Models of Jupiter's Polar Aurora
Ozak Munoz, Nataly
University of Kansas
Physics & Astronomy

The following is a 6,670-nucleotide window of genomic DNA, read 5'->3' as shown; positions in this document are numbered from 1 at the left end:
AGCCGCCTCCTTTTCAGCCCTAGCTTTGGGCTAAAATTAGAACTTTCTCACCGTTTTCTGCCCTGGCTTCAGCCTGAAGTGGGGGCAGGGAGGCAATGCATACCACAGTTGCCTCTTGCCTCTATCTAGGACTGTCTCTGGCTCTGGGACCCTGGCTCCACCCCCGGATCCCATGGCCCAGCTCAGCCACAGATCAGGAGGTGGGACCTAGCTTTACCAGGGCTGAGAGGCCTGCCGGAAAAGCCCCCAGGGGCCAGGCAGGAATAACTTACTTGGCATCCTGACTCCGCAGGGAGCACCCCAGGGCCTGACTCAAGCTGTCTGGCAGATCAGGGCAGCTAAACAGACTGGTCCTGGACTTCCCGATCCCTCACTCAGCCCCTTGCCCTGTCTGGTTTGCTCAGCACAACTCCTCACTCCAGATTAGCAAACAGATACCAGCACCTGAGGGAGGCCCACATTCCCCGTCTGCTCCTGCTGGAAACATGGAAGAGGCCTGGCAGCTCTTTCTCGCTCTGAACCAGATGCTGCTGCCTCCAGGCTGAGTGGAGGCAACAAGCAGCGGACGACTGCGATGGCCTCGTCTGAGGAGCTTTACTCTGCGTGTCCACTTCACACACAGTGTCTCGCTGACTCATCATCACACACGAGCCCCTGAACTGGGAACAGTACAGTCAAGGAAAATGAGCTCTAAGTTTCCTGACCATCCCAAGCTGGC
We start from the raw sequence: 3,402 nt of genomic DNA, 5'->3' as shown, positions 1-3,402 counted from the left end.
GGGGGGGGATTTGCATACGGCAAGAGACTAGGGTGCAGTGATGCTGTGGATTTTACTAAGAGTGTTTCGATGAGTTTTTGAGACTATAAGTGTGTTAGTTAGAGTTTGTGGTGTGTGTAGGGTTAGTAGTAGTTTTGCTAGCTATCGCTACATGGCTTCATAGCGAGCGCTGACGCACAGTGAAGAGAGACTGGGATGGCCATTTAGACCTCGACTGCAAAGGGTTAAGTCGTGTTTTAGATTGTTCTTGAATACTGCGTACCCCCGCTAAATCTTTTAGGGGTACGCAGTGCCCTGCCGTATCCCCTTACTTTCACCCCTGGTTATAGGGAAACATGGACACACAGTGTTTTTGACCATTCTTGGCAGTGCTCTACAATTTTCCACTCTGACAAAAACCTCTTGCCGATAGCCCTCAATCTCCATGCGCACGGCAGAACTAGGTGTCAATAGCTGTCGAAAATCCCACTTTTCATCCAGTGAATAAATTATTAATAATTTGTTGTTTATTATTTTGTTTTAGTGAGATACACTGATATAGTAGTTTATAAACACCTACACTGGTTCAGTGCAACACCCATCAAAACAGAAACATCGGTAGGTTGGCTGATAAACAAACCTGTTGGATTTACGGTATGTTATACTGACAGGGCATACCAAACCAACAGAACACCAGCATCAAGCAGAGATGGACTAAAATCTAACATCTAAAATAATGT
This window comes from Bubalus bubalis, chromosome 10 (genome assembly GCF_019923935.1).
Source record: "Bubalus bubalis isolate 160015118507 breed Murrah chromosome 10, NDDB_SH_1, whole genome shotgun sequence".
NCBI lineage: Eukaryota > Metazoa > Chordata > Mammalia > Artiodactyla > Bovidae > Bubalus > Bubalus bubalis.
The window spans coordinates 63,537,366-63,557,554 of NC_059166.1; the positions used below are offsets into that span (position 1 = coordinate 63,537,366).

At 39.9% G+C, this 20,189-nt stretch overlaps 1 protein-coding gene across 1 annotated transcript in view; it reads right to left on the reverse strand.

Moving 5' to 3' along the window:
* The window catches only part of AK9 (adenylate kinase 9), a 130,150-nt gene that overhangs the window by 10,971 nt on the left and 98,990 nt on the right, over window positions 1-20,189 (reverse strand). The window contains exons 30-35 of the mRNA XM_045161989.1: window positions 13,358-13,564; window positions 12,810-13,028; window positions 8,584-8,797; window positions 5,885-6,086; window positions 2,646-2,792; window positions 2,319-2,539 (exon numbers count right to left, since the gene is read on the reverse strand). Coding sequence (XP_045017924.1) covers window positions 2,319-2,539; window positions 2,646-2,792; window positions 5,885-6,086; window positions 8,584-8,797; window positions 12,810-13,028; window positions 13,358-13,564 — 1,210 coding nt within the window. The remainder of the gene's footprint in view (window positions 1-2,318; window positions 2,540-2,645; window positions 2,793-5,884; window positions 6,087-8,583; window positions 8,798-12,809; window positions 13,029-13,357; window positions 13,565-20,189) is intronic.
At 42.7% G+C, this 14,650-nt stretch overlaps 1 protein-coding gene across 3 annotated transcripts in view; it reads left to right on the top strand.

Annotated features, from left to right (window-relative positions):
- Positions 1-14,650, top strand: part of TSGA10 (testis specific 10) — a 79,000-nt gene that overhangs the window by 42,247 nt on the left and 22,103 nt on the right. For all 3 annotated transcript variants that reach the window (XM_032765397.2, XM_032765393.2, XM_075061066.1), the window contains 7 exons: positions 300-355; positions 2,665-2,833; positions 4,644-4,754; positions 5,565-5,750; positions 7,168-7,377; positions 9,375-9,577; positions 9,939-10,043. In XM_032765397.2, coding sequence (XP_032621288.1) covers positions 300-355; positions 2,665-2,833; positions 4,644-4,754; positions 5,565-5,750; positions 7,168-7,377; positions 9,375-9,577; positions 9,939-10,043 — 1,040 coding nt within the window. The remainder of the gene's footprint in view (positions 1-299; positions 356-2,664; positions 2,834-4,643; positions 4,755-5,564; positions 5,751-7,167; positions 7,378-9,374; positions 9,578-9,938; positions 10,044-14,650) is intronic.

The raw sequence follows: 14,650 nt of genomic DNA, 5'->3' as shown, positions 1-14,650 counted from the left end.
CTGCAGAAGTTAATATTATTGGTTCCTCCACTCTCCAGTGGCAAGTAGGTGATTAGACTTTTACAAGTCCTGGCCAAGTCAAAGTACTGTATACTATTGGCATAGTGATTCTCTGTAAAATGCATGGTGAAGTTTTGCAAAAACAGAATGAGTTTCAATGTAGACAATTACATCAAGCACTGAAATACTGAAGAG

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Auroral emissions from Jupiter have been observed across the photon spectrum including ultraviolet and x-ray wavelengths. UV observations suggest an input flux power of 1013 - 1014 W for the aurora in each hemisphere. X-ray emissions with a total power of about 1 GW were observed by the Einstein Observatory, the Roentgen satellite, Chandra x-ray Observatory (CXO), and XMM-Newton. Previous theoretical studies have shown that precipitating energetic sulfur and oxygen ions can produce the observed x-rays. This study focuses on the ion precipitation of the polar region and its effects in the ionosphere. We present the results of a hybrid Monte Carlo model for sulfur and oxygen ion precipitation at high latitudes, look at differences with the continuous slowdown model, and compare the results to synthetic spectra fitted to observations. We concentrate on the effects of altitude on the observed spectrum and find that the opacity of the atmosphere to the outgoing x-ray photons is important for incident ion energies greater than about 1.2 MeV per nucleon for both sulfur and oxygen. Quenching of longer-lived excited states of the oxygen ions is also found to be important. Opacity considerably diminishes the outgoing x-ray intensity calculated, particularly when the viewing geometry is not favorable. We estimate an emission efficiency for the x-ray aurora of &epsilon ~ 7 x 10-5. Secondary electrons from the ion precipitation as well as photoelectrons and auroral electrons also affect the polar cap atmosphere. We calculated the secondary electron production due to the oxygen ion precipitation for the first time. We analyze the secondary electron fluxes due to the ion aurora and estimate their effects on the ionosphere and field aligned electrical currents. We find that the secondary electrons affect the ionosphere similarly to auroral electrons responsible for the diffuse UV aurora and are therefore important for the magnetospheric dynamics and our better understanding of the ionosphere-magnetosphere coupling.
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